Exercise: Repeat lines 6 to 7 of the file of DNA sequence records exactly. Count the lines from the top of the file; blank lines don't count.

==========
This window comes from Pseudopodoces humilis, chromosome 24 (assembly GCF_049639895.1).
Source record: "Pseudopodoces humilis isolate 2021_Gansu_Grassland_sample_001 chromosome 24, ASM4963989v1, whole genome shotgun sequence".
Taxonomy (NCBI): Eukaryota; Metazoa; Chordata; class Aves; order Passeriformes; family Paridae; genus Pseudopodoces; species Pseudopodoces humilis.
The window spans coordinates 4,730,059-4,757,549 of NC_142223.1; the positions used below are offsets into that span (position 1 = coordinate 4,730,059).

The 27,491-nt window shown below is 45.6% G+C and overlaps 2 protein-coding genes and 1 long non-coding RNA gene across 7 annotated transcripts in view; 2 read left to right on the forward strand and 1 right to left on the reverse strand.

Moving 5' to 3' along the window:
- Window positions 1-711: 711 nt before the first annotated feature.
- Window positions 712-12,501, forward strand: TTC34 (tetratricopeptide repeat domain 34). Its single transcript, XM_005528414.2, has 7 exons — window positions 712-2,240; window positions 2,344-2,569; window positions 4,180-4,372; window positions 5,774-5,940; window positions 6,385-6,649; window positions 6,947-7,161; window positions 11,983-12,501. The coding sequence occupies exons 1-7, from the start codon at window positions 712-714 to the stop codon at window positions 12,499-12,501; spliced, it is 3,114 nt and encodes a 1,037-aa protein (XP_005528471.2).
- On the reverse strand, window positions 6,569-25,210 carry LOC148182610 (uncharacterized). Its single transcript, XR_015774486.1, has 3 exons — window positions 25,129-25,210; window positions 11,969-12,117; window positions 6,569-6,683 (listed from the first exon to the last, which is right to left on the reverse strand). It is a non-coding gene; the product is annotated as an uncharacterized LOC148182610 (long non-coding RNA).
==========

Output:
Moving 5' to 3' along the window:
- Window positions 1-711: 711 nt before the first annotated feature.